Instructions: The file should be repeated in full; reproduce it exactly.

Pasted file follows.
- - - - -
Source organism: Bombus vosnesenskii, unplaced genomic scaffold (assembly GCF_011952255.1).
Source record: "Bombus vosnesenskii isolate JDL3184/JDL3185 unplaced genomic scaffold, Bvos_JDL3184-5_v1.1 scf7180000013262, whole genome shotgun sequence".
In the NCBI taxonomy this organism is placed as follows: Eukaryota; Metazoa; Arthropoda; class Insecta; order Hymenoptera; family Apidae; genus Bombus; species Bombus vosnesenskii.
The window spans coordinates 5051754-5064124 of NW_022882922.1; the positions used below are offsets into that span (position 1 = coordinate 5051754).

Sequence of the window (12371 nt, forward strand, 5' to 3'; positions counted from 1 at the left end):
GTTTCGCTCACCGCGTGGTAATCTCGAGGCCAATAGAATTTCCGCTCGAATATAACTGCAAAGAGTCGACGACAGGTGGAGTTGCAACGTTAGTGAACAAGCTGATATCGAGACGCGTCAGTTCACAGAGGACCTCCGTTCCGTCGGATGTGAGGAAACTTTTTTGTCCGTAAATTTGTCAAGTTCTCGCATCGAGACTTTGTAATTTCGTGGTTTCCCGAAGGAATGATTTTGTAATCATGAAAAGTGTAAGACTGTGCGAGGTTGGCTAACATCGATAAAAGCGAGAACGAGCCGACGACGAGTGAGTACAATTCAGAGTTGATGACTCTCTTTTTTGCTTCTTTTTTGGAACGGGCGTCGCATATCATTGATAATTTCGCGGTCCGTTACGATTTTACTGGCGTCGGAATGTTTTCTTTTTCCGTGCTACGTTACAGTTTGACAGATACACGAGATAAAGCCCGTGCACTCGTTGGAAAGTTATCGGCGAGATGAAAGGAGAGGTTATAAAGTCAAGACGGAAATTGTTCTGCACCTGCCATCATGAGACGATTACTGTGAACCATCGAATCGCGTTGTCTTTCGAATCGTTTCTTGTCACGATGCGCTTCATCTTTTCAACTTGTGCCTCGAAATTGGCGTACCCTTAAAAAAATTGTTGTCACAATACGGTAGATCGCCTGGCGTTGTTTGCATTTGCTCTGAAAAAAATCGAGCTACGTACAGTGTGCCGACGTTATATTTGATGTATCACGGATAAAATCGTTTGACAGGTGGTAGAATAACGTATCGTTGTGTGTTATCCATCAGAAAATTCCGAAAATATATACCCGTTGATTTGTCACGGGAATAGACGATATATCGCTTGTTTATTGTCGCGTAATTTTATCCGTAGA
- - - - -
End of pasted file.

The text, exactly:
Source organism: Bombus vosnesenskii, unplaced genomic scaffold (assembly GCF_011952255.1).
Source record: "Bombus vosnesenskii isolate JDL3184/JDL3185 unplaced genomic scaffold, Bvos_JDL3184-5_v1.1 scf7180000013262, whole genome shotgun sequence".
In the NCBI taxonomy this organism is placed as follows: Eukaryota; Metazoa; Arthropoda; class Insecta; order Hymenoptera; family Apidae; genus Bombus; species Bombus vosnesenskii.
The window spans coordinates 5051754-5064124 of NW_022882922.1; the positions used below are offsets into that span (position 1 = coordinate 5051754).

Sequence of the window (12371 nt, forward strand, 5' to 3'; positions counted from 1 at the left end):
GTTTCGCTCACCGCGTGGTAATCTCGAGGCCAATAGAATTTCCGCTCGAATATAACTGCAAAGAGTCGACGACAGGTGGAGTTGCAACGTTAGTGAACAAGCTGATATCGAGACGCGTCAGTTCACAGAGGACCTCCGTTCCGTCGGATGTGAGGAAACTTTTTTGTCCGTAAATTTGTCAAGTTCTCGCATCGAGACTTTGTAATTTCGTGGTTTCCCGAAGGAATGATTTTGTAATCATGAAAAGTGTAAGACTGTGCGAGGTTGGCTAACATCGATAAAAGCGAGAACGAGCCGACGACGAGTGAGTACAATTCAGAGTTGATGACTCTCTTTTTTGCTTCTTTTTTGGAACGGGCGTCGCATATCATTGATAATTTCGCGGTCCGTTACGATTTTACTGGCGTCGGAATGTTTTCTTTTTCCGTGCTACGTTACAGTTTGACAGATACACGAGATAAAGCCCGTGCACTCGTTGGAAAGTTATCGGCGAGATGAAAGGAGAGGTTATAAAGTCAAGACGGAAATTGTTCTGCACCTGCCATCATGAGACGATTACTGTGAACCATCGAATCGCGTTGTCTTTCGAATCGTTTCTTGTCACGATGCGCTTCATCTTTTCAACTTGTGCCTCGAAATTGGCGTACCCTTAAAAAAATTGTTGTCACAATACGGTAGATCGCCTGGCGTTGTTTGCATTTGCTCTGAAAAAAATCGAGCTACGTACAGTGTGCCGACGTTATATTTGATGTATCACGGATAAAATCGTTTGACAGGTGGTAGAATAACGTATCGTTGTGTGTTATCCATCAGAAAATTCCGAAAATATATACCCGTTGATTTGTCACGGGAATAGACGATATATCGCTTGTTTATTGTCGCGTAATTTTATCCGTAGA